Tuesday, December 11, 2012

Christmas Bird Counts Are My Life

While tending my garden, attending potlucks, celebrating friends' birthdays, enjoying a wonderful Thanksgiving in Mississippi, and banding hummingbirds in the yard have been some minor activities over the past weeks, my life has been dominated by the two Christmas Bird Counts that I'm organizing.

Tucson Valley Christmas Bird Count (blog here) is scheduled for Sunday, Dec 16, and as of this moment we have 119 birders in 27 teams as well as 6 feeder watchers. There should be 50 feeder watchers, but many don't know about the CBC.

Atascosa Highlands Christmas Bird Count (blog here) will be on Saturday, December 22, and the 21 teams of 71 birders will have a very different experience than the Tucson Valley counters. It's virtually all wilderness. In fact, I can scarcely think of two circles in US so close to each other (58.5 miles center-to-center; or 43.5 miles edge-to-edge) with such radically different characters as AZTV and AZAH.

Larry Norris and Brian Walsh have been banding hummingbirds on a nearly weekly basis in the back yard for the past month, and I've been here for all but one session. Yesterday we recaptured a banded female Anna's Hummingbird that had been banded a couple months earlier some 55 miles south of here at Sonoita Creek State Natural Area. She was first recaptured here in mid-November, so it looks like this is where she's decided to spend the winter.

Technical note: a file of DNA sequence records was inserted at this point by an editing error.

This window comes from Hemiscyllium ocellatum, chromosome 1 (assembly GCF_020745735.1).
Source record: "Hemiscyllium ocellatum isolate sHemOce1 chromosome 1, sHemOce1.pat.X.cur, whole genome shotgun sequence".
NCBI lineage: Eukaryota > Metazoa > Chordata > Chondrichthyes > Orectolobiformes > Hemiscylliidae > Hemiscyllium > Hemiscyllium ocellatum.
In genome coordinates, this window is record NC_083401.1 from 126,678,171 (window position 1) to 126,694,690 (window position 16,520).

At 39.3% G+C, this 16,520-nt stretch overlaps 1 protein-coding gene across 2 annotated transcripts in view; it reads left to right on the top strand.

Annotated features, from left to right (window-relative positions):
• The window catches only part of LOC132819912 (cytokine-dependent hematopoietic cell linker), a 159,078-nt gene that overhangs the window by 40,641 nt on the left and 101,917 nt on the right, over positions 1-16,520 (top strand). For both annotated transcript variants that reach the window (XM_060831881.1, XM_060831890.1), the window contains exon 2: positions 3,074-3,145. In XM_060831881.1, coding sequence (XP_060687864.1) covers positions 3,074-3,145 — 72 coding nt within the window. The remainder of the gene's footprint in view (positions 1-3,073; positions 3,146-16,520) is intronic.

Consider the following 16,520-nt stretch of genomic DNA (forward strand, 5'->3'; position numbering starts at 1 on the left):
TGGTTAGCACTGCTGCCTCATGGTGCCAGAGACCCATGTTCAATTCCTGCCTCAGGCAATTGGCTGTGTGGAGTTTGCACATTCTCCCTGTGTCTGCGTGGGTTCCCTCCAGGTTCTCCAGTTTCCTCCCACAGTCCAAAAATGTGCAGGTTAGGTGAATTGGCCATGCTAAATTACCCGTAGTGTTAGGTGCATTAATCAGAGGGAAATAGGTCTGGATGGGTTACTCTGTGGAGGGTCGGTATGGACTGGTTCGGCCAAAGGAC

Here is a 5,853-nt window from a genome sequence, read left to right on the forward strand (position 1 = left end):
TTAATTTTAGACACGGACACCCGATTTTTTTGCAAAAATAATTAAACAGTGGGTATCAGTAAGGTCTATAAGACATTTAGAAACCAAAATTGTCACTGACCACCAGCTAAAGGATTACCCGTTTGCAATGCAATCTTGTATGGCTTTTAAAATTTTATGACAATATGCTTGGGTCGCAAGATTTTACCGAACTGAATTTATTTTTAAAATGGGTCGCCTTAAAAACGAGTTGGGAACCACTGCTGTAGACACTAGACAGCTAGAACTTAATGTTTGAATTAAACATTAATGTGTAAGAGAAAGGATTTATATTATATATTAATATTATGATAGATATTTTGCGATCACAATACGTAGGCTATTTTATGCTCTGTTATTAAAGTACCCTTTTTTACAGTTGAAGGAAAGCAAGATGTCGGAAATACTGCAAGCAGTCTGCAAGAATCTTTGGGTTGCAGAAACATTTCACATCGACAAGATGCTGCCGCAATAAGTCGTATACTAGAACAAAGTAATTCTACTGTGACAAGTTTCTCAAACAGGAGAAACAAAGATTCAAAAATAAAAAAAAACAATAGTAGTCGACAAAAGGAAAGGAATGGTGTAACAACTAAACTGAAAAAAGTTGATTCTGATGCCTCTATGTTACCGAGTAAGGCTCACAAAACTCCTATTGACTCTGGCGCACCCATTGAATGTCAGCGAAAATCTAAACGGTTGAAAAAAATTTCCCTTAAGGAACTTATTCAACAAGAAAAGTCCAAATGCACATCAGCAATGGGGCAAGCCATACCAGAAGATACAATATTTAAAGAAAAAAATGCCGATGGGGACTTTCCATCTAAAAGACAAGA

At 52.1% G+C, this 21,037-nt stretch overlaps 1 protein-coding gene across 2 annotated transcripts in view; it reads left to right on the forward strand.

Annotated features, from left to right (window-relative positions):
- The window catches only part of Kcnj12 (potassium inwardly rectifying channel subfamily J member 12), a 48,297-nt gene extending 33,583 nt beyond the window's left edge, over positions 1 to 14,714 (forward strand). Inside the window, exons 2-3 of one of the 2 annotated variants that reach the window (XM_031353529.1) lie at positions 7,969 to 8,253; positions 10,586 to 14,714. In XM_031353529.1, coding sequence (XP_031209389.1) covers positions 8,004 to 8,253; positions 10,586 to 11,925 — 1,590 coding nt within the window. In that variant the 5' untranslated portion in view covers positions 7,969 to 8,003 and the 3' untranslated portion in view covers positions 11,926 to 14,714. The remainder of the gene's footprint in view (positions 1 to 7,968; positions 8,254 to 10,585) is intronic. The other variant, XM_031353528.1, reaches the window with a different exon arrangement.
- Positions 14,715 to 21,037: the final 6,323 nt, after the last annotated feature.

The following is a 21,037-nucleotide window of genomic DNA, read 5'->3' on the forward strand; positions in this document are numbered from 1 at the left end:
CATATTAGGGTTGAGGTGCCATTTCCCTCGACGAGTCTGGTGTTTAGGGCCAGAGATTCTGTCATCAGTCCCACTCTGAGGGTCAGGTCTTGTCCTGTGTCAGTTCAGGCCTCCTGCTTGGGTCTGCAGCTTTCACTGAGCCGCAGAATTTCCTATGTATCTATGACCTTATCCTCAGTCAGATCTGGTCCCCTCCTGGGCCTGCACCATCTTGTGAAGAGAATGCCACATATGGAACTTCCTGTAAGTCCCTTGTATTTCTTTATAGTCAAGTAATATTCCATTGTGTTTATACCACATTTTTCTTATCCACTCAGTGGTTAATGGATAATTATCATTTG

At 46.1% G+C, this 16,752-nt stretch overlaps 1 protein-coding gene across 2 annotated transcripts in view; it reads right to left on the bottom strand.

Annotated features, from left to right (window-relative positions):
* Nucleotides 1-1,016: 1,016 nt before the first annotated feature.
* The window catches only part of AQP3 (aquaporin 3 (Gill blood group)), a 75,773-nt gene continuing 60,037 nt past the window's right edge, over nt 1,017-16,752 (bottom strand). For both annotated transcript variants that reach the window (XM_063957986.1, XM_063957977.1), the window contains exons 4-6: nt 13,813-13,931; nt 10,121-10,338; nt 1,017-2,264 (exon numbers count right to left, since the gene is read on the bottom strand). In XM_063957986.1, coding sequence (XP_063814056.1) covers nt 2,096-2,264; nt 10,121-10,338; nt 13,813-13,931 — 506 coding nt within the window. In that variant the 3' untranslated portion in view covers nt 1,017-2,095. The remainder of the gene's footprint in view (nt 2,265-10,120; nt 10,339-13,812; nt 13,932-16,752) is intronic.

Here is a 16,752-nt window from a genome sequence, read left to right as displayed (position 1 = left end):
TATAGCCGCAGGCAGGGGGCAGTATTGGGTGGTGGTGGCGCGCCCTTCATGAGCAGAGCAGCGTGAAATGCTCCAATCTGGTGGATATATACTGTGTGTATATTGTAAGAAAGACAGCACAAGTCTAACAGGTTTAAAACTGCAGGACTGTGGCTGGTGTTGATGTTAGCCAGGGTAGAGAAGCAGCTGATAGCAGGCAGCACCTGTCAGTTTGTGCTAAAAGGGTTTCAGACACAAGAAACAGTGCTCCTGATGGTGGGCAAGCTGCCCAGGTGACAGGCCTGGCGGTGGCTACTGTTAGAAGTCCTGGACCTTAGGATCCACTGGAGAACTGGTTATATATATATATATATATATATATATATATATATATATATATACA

Then last Wednesday, my friend Brian McKnight and I made an honest attempt to get a record late date for Chiricahua White (Neophasia terlooii) in Madera Canyon. It was warm and beautiful, but no whites. We did see a few Painted Ladies, Southern Dogfaces, a Common Buckeye, and Ceraunus Blue. We hike up Old Baldy and down the Super Trail, a good 3-hour workout.

This is looking down from the Super Trail to the NW, over the Madera Canyon bajada, Green Valley, and the blight of copper mine taling and slurry piles.

Looking the other direction up at Mount Wrightson (9470 feet, 2885 meters), with the lush Bellows Spring Canyon dropping down towards us.

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